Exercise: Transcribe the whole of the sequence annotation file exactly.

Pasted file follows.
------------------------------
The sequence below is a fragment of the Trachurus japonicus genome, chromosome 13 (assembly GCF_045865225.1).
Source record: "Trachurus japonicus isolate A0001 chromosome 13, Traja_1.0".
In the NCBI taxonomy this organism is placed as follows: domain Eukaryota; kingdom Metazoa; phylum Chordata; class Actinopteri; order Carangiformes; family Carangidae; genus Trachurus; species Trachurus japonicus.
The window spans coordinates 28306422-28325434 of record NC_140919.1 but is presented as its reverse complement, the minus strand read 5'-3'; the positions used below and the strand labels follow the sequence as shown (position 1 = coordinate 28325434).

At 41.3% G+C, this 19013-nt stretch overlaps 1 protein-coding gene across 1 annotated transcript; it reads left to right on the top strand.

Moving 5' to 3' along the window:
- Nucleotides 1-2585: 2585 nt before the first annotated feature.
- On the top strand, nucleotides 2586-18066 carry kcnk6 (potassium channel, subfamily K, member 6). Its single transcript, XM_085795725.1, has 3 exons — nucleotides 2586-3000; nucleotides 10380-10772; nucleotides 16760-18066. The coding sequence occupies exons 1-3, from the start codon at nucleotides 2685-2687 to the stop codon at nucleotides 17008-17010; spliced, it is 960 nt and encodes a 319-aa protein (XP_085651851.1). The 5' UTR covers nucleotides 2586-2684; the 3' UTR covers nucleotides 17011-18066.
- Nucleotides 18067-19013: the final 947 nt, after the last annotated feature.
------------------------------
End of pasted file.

The sequence below is a fragment of the Trachurus japonicus genome, chromosome 13 (assembly GCF_045865225.1).
Source record: "Trachurus japonicus isolate A0001 chromosome 13, Traja_1.0".
In the NCBI taxonomy this organism is placed as follows: domain Eukaryota; kingdom Metazoa; phylum Chordata; class Actinopteri; order Carangiformes; family Carangidae; genus Trachurus; species Trachurus japonicus.
The window spans coordinates 28306422-28325434 of record NC_140919.1 but is presented as its reverse complement, the minus strand read 5'-3'; the positions used below and the strand labels follow the sequence as shown (position 1 = coordinate 28325434).

At 41.3% G+C, this 19013-nt stretch overlaps 1 protein-coding gene across 1 annotated transcript; it reads left to right on the top strand.

Moving 5' to 3' along the window:
- Nucleotides 1-2585: 2585 nt before the first annotated feature.
- On the top strand, nucleotides 2586-18066 carry kcnk6 (potassium channel, subfamily K, member 6). Its single transcript, XM_085795725.1, has 3 exons — nucleotides 2586-3000; nucleotides 10380-10772; nucleotides 16760-18066. The coding sequence occupies exons 1-3, from the start codon at nucleotides 2685-2687 to the stop codon at nucleotides 17008-17010; spliced, it is 960 nt and encodes a 319-aa protein (XP_085651851.1). The 5' UTR covers nucleotides 2586-2684; the 3' UTR covers nucleotides 17011-18066.
- Nucleotides 18067-19013: the final 947 nt, after the last annotated feature.